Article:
The advent of satellite technology has opened up a world of good for Europeans. This is especially true for a team of researchers from the Germany-based Fraunhofer Gesellschaft, who are focusing on strengthening emergency rescue services with the development of a state-of-the-art localisation system. In one of their latest projects, the researchers are working on a solution that combines satellite-based positioning with terrestrial guidance tools and situation-based sensor systems, including integrated toxic gas sensors. Beneficiaries of this system will be rescue professionals; while they are out saving lives in times of disaster, the system will watch after them. According to the researchers, modern localisation systems offer rescuers exactly what they need to stay safe while they do their jobs.
The HEAVYROUTE ('Intelligent route guidance of heavy vehicles') project, funded as part of the Sixth Framework Programme (FP6), has scheduled its final seminar to take place on 9 and 10 June in Brussels, Belgium. The volume of freight transport on roads has grown steadily over the years and is expected to increase significantly over the next decade. HEAVYROUTE is based on the belief that problems resulting from this can in part be solved by improving the generation and usage of maps for trucks in Europe. The use of mapping systems based in satellite guidance has increased dramatically and is providing major benefits to professional drivers.
GA2LEN ('Global allergy and asthma European network') is organising a training course on clinical trials in allergic diseases research from 6 to 8 July in Rome, Italy. The course will provide basic information on the role of clinical research to comply with good clinical practice. The course is suited for practicing allergists and young researchers. It will cover the requirements for designing and performing clinical research both in the context of contracts with pharmaceutical or biotech companies and as independent research.
Calls and Tenders
The European Food Safety Authority (EFSA) has published a call for tenders for a quantitative microbiological risk assessment of Campylobacter in the broiler meat chain. The aim of the contract is to carry out a quantitative microbiological risk assessment (QMRA) at EU level and based on existing models, regarding Campylobacter spp. in the broiler meat chain from primary production to consumer level. Campylobacteriosis is an infection by campylobacter, which produces inflammatory, sometimes bloody diarrhoea, frequently including cramps, fever and pain.
The defence, security and aerospace company BAE Systems is proposing a project to create an advanced autonomous system capable of assessing natural disasters without continuous human control and intervention. Such a system would have to be able to plan on the basis of prior knowledge, use sensors in novel and intelligent ways to gather data, interpret these data and provide a cohesive situation assessment. It could be installed on unmanned air vehicles (UAVs). BAE Systems is looking for partners with experience in mission planning, satellite imaging, disaster management, data capture and interpretation, sensor management, machine vision and object identification.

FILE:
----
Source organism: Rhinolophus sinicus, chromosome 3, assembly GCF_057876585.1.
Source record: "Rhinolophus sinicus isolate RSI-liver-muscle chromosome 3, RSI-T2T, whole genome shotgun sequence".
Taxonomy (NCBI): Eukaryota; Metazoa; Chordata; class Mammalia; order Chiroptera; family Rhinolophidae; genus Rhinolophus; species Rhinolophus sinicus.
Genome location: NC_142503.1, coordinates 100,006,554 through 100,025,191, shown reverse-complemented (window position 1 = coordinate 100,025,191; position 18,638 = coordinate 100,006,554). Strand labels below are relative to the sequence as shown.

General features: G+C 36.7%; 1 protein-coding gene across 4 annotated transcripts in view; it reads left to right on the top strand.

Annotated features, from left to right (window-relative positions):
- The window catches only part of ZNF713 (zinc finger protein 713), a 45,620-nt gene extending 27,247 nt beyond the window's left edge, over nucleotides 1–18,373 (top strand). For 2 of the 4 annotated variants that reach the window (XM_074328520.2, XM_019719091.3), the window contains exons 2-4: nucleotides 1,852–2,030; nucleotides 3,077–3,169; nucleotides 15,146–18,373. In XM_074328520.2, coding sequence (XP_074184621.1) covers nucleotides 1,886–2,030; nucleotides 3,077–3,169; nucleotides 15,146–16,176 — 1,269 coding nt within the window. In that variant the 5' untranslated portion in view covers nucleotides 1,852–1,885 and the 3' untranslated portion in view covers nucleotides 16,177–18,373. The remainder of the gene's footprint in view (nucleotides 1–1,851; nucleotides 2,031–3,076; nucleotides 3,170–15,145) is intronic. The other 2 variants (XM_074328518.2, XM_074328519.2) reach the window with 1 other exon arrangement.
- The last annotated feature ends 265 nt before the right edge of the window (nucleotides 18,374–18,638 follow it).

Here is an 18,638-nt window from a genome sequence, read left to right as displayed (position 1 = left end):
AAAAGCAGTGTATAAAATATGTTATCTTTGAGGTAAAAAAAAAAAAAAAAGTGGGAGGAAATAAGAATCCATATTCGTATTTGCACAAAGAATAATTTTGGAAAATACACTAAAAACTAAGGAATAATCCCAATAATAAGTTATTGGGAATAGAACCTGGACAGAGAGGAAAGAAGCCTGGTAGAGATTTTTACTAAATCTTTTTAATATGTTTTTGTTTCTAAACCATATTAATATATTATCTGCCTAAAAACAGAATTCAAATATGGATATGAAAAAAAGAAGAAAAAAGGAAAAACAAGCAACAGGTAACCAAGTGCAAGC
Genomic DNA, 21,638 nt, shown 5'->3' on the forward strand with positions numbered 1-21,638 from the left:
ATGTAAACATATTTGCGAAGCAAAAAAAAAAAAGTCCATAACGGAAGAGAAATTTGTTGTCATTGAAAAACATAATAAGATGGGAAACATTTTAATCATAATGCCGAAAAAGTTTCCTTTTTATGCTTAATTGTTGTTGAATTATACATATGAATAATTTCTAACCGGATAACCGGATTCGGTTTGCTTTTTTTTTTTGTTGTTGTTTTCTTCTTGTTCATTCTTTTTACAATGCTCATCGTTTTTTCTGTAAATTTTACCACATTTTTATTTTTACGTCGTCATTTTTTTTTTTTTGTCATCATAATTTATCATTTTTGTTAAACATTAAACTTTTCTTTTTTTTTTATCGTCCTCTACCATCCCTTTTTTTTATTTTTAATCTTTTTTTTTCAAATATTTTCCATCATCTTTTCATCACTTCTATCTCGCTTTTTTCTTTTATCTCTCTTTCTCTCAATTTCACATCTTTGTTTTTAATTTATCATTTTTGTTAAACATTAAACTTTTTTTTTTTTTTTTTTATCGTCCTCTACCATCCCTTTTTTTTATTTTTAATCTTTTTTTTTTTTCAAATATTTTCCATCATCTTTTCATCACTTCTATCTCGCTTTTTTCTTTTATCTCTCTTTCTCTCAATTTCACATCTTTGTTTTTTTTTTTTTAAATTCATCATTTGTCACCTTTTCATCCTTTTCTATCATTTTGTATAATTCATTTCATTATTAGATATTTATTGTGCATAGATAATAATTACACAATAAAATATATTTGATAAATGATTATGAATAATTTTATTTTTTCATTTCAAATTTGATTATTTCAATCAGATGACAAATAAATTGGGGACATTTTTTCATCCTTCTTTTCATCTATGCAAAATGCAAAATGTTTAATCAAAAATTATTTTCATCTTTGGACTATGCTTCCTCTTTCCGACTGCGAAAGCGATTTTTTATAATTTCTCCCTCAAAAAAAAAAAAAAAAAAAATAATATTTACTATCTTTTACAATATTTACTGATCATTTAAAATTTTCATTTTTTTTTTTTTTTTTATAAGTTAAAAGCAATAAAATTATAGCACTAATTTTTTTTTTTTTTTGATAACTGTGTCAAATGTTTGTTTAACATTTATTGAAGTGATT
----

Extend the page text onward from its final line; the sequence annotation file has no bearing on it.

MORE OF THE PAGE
The CORDIS Partners Service publish partner profiles and find research collaborators to take part in EU-funded research, join a consortium or run a private collaboration in your area of interest. You can also search by profile type, programme and/or country to Find project partners for FP6 and FP7. To find partners for the Sixth Framework Programme, go to our FP7 Partners Service, which also features an advanced search facility.
Finding affordable information and communication technology (ICT) solutions to reduce the risk of and response to natural disasters in Africa is the challenge the AIDA ('Advancing ICT for DRM in Africa') project consortium has set itself. 'Many developing countries in Africa are exposed to serious natural disaster risks and their need for an adequate ICT infrastructure supporting DRM [disaster risk management] is high,' the consortium explains. Exploring ICT trends and needs for the future and sharing information with all DRM stakeholders in Africa, the project partners hope to achieve a big impact with the limited budget of EUR 1.27 million, two thirds of which come out of the EU's Seventh Framework Programme (FP7). AIDA is scheduled to run until mid-2010.
Finally and Briefly
Standing out - one way or another - sometimes isn't so good: people stare, make rude remarks, no one wants to dance with you at the ball, that kind of thing. As potential prey, however, being peculiar might after all be a good thing! Researchers at the University of Tennessee in the journal BMC Ecology have proposed the theory that predators ignore prey that looks peculiar. Their theory is based on their finding that birds of prey will rather snack on salamanders that look like your Average Joe than Peter Peculiar.